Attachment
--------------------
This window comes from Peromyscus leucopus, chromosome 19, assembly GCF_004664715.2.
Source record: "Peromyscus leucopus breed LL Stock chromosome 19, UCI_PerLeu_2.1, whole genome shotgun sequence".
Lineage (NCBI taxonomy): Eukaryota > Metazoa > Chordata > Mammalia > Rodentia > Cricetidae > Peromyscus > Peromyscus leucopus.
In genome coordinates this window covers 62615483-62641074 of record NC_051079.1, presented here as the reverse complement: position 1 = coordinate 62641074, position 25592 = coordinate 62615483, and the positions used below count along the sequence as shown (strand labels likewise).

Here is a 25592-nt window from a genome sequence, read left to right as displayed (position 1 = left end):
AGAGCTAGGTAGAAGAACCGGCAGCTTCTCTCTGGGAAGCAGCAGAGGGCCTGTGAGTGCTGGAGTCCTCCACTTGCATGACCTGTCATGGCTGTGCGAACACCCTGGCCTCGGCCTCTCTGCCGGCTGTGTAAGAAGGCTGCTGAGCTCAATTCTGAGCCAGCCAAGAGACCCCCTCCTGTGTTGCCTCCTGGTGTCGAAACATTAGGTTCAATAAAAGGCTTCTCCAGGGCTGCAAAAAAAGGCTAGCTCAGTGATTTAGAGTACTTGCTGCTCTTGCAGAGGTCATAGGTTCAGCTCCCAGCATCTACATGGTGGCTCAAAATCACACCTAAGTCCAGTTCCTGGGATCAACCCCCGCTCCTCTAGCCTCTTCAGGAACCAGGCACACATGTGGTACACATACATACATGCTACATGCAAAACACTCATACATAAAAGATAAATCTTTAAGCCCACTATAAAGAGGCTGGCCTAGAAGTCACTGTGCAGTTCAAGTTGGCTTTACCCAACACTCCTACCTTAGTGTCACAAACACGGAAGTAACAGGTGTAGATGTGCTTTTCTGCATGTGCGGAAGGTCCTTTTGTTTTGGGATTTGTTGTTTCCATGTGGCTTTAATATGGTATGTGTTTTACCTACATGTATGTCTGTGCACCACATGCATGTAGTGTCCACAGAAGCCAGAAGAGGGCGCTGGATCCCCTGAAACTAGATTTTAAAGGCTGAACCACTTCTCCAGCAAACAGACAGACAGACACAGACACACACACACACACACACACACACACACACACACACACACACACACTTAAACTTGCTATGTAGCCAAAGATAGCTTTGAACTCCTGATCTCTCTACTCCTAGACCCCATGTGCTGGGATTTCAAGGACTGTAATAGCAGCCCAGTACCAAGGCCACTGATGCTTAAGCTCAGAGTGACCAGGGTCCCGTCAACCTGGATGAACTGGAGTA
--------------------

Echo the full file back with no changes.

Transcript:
This window comes from Peromyscus leucopus, chromosome 19, assembly GCF_004664715.2.
Source record: "Peromyscus leucopus breed LL Stock chromosome 19, UCI_PerLeu_2.1, whole genome shotgun sequence".
Lineage (NCBI taxonomy): Eukaryota > Metazoa > Chordata > Mammalia > Rodentia > Cricetidae > Peromyscus > Peromyscus leucopus.
In genome coordinates this window covers 62615483-62641074 of record NC_051079.1, presented here as the reverse complement: position 1 = coordinate 62641074, position 25592 = coordinate 62615483, and the positions used below count along the sequence as shown (strand labels likewise).

Here is a 25592-nt window from a genome sequence, read left to right as displayed (position 1 = left end):
AGAGCTAGGTAGAAGAACCGGCAGCTTCTCTCTGGGAAGCAGCAGAGGGCCTGTGAGTGCTGGAGTCCTCCACTTGCATGACCTGTCATGGCTGTGCGAACACCCTGGCCTCGGCCTCTCTGCCGGCTGTGTAAGAAGGCTGCTGAGCTCAATTCTGAGCCAGCCAAGAGACCCCCTCCTGTGTTGCCTCCTGGTGTCGAAACATTAGGTTCAATAAAAGGCTTCTCCAGGGCTGCAAAAAAAGGCTAGCTCAGTGATTTAGAGTACTTGCTGCTCTTGCAGAGGTCATAGGTTCAGCTCCCAGCATCTACATGGTGGCTCAAAATCACACCTAAGTCCAGTTCCTGGGATCAACCCCCGCTCCTCTAGCCTCTTCAGGAACCAGGCACACATGTGGTACACATACATACATGCTACATGCAAAACACTCATACATAAAAGATAAATCTTTAAGCCCACTATAAAGAGGCTGGCCTAGAAGTCACTGTGCAGTTCAAGTTGGCTTTACCCAACACTCCTACCTTAGTGTCACAAACACGGAAGTAACAGGTGTAGATGTGCTTTTCTGCATGTGCGGAAGGTCCTTTTGTTTTGGGATTTGTTGTTTCCATGTGGCTTTAATATGGTATGTGTTTTACCTACATGTATGTCTGTGCACCACATGCATGTAGTGTCCACAGAAGCCAGAAGAGGGCGCTGGATCCCCTGAAACTAGATTTTAAAGGCTGAACCACTTCTCCAGCAAACAGACAGACAGACACAGACACACACACACACACACACACACACACACACACACACACACACACACTTAAACTTGCTATGTAGCCAAAGATAGCTTTGAACTCCTGATCTCTCTACTCCTAGACCCCATGTGCTGGGATTTCAAGGACTGTAATAGCAGCCCAGTACCAAGGCCACTGATGCTTAAGCTCAGAGTGACCAGGGTCCCGTCAACCTGGATGAACTGGAGTA